Zoo in Budapest (1933)

82 or 85 mins | Drama, Romance | 28 April 1933

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HISTORY

This was Jesse L. Lasky's first production for Fox. According to news items, James Cruze was originally scheduled to direct this film, but because he was busy with Tars and Feathers , which was released as Sailor, Be Good! (see above), Lasky signed Rowland V. Lee. According to information in the Twentieth Century-Fox Records of the Legal Department at the UCLA Theater Arts Library, Fox contracted with I. S. Horne of San Marino, CA for the rental of 311 animals and birds for the film. Var commented, "Seemingly what Lasky has tried to do is to make a picture which has in it something of the strange fascination of romance and atmosphere of Liliom (see AFI Catalog of Feature Films, 1921-30 ; F2.3093) and at the same time an element of Hollywood punch. He has gotten both things and they don't blend." According to DV , in Jul 1962, officials at Twentieth Century-Fox discussed the possibility of having an updated screenplay written, but no remake has been produced. According to modern sources, Loretta Young was borrowed from Warner Bros., and Tom Ricketts was in the ... More Less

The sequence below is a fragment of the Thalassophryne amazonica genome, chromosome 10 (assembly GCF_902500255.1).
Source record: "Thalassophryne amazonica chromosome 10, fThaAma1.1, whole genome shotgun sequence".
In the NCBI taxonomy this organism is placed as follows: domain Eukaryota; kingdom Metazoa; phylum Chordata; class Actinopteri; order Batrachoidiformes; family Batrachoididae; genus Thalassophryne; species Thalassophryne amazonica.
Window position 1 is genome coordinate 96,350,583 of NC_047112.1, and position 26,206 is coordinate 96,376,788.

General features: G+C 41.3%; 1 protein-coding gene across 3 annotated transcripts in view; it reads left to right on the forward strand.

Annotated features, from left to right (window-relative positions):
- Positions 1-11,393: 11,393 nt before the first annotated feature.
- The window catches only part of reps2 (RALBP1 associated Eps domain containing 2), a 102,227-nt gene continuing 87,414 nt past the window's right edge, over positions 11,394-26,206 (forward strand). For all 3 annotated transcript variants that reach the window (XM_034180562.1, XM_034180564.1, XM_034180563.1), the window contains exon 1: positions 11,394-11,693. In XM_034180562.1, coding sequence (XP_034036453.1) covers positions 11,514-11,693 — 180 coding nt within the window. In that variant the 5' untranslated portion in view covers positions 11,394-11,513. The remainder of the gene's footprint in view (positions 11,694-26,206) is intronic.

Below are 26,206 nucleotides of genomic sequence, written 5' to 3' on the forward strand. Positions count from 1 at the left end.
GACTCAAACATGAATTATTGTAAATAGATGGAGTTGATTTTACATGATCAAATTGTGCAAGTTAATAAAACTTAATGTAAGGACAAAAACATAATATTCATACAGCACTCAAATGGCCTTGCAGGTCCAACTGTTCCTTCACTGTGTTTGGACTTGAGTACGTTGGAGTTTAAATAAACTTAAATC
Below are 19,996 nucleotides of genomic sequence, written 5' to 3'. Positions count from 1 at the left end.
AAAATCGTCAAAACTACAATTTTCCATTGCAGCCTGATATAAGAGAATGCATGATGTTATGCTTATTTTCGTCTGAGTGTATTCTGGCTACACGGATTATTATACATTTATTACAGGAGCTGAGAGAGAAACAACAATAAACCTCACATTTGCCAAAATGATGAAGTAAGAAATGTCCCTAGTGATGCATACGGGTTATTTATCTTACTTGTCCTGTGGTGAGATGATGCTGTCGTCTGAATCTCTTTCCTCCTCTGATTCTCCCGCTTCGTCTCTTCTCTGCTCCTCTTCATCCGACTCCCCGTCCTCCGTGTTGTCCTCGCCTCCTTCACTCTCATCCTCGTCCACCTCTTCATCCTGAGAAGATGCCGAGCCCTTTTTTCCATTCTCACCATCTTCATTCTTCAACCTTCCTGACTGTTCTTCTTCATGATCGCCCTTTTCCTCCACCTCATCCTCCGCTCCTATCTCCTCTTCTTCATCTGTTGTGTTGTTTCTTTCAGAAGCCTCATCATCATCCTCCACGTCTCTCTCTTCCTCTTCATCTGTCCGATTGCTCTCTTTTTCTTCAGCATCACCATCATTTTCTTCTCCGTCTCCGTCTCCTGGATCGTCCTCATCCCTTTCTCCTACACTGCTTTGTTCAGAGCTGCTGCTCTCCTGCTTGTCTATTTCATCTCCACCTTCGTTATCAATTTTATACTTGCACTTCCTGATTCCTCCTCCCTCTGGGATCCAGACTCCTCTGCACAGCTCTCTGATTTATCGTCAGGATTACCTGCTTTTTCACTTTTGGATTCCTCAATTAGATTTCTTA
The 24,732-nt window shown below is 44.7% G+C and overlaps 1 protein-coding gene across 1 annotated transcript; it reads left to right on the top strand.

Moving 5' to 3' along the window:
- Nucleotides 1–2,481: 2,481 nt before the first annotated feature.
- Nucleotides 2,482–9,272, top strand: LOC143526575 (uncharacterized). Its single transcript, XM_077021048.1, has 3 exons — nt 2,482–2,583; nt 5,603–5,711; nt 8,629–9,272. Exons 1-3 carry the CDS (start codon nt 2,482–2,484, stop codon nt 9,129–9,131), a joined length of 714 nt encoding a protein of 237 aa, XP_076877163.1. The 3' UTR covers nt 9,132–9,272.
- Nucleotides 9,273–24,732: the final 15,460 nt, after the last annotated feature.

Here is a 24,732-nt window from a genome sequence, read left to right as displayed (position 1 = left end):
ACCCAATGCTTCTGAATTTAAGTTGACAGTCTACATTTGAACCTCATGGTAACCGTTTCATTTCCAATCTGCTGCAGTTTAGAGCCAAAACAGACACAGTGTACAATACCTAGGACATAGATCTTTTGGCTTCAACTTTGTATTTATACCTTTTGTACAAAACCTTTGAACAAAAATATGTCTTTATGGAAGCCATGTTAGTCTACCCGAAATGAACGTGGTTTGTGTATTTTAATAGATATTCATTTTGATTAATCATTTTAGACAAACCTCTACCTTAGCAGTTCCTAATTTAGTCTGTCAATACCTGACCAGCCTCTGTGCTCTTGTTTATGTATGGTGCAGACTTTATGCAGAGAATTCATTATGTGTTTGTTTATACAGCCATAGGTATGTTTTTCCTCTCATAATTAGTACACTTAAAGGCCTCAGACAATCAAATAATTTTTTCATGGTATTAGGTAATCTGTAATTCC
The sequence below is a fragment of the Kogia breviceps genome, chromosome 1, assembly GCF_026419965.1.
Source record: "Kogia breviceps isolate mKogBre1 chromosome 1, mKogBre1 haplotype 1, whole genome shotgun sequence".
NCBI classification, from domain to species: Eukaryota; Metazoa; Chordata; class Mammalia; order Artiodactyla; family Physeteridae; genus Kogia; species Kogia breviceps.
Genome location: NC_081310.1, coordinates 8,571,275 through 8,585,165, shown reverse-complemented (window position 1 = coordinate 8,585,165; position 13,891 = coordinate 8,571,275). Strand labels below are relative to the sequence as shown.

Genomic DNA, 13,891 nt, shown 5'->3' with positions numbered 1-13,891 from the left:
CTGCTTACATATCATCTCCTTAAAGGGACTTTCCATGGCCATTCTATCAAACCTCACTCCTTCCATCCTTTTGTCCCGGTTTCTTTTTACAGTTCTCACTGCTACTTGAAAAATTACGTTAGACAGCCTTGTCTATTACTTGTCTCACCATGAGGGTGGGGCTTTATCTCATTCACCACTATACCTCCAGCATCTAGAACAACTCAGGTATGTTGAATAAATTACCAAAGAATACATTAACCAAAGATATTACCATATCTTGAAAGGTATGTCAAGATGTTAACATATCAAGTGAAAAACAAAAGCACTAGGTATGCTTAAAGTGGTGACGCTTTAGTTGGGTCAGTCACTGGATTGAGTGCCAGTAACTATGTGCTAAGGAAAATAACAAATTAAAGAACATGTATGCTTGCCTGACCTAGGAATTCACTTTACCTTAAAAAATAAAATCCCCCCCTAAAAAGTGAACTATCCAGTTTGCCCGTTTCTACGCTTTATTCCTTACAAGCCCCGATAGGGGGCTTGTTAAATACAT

This was Jesse L. Lasky's first production for Fox. According to news items, James Cruze was originally scheduled to direct this film, but because he was busy with Tars and Feathers , which was released as Sailor, Be Good! (see above), Lasky signed Rowland V. Lee. According to information in the Twentieth Century-Fox Records of the Legal Department at the UCLA Theater Arts Library, Fox contracted with I. S. Horne of San Marino, CA for the rental of 311 animals and birds for the film. Var commented, "Seemingly what Lasky has tried to do is to make a picture which has in it something of the strange fascination of romance and atmosphere of Liliom (see AFI Catalog of Feature Films, 1921-30 ; F2.3093) and at the same time an element of Hollywood punch. He has gotten both things and they don't blend." According to DV , in Jul 1962, officials at Twentieth Century-Fox discussed the possibility of having an updated screenplay written, but no remake has been produced. According to modern sources, Loretta Young was borrowed from Warner Bros., and Tom Ricketts was in the cast. More Less

BIBLIOGRAPHIC SOURCES
SOURCE
DATE
PAGE
Daily Variety
23-Jul-62
---
Film Daily
25 Nov 32
p. 7.
Film Daily
12 Apr 33
p. 8.
Hollywood Reporter
18 Nov 32
p. 1.
Hollywood Reporter
3 Apr 33
p. 3.
International Photographer
1 Feb 33
p. 21.
Motion Picture Daily
12 Apr 33
p. 7.
Motion Picture Herald
22 Apr 33
p. 35.
New York Times
28 Apr 33
p. 15.
Variety
2 May 33
p. 12.
DETAILS
Release Date:
28 April 1933
Production Date:
9 January--early February 1933
Copyright Claimant:
Fox Film Corp.
Copyright Date: